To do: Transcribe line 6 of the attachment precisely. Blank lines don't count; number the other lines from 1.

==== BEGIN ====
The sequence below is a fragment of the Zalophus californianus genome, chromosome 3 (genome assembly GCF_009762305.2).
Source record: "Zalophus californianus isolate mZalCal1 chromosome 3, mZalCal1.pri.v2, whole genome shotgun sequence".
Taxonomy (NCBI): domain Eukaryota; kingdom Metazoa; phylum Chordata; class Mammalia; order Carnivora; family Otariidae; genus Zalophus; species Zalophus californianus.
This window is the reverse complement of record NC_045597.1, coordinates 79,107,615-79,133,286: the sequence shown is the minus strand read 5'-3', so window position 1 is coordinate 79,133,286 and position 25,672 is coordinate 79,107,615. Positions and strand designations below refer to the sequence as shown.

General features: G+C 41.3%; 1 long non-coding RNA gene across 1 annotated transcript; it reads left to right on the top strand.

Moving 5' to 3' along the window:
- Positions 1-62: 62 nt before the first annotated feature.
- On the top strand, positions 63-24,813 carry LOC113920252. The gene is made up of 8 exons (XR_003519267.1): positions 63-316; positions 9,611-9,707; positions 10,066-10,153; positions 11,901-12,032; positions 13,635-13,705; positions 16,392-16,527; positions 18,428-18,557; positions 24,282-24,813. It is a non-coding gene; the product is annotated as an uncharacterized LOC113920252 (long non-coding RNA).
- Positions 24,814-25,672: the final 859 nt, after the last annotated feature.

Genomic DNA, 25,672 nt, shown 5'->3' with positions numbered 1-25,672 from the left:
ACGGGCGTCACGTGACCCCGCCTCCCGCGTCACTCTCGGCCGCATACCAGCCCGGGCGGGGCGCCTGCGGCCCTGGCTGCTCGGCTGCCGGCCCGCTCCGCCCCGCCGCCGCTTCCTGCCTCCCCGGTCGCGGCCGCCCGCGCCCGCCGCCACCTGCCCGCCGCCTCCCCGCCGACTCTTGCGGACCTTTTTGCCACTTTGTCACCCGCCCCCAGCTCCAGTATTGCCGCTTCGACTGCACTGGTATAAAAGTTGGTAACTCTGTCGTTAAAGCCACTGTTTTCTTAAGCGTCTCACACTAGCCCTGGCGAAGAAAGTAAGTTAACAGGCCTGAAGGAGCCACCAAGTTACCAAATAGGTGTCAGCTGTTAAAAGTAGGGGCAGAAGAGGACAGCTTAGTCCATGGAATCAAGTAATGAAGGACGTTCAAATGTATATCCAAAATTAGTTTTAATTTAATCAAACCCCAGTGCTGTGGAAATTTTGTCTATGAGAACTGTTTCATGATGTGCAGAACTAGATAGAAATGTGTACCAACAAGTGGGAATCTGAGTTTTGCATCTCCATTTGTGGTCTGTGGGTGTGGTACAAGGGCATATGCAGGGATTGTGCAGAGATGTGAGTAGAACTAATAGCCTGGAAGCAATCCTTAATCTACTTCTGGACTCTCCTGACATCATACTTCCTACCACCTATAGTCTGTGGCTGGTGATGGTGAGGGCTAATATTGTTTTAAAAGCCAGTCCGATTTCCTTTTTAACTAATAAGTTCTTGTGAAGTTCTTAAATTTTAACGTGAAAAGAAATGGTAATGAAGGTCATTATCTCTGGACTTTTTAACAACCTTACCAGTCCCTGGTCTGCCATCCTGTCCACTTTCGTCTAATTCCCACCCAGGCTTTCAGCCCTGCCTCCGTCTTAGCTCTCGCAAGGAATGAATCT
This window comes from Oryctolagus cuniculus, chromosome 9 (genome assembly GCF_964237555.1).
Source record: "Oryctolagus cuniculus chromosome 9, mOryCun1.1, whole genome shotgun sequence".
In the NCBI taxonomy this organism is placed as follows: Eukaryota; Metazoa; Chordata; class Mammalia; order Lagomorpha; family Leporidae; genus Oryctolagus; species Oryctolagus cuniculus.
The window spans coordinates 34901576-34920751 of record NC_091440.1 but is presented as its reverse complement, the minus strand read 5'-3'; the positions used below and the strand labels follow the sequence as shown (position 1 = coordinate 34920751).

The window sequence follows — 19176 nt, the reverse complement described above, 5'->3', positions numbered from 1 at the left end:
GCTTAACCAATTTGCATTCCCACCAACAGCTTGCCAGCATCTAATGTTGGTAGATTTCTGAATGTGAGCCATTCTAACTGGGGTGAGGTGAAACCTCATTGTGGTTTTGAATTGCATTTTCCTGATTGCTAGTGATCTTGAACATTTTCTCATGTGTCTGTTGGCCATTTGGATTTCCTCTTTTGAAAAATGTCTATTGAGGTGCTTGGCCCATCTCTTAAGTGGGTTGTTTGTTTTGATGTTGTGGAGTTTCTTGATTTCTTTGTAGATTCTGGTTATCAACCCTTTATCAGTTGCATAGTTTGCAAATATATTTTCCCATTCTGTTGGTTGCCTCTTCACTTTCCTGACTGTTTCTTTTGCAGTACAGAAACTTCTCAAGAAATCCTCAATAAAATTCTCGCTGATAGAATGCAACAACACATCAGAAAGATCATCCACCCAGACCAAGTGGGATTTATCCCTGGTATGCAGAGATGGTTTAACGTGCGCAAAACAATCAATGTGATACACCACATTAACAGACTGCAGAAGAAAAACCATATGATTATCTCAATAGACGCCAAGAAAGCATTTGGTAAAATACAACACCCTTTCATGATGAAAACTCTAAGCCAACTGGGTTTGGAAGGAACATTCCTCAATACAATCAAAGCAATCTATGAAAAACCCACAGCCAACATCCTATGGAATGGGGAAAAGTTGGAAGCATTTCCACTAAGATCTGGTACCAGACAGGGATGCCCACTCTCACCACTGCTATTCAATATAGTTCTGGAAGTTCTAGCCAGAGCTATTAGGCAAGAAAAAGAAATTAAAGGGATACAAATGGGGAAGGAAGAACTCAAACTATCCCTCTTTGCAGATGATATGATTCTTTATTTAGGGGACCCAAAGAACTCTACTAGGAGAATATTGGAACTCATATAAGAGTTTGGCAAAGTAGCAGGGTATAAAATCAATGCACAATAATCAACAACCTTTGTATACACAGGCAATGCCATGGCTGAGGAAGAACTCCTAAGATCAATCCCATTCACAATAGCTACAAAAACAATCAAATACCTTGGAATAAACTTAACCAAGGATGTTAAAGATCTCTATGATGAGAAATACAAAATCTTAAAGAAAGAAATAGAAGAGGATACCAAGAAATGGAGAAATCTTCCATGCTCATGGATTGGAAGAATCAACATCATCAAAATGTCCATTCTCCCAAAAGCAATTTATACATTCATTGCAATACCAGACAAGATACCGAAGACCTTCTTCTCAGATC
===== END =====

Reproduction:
Moving 5' to 3' along the window: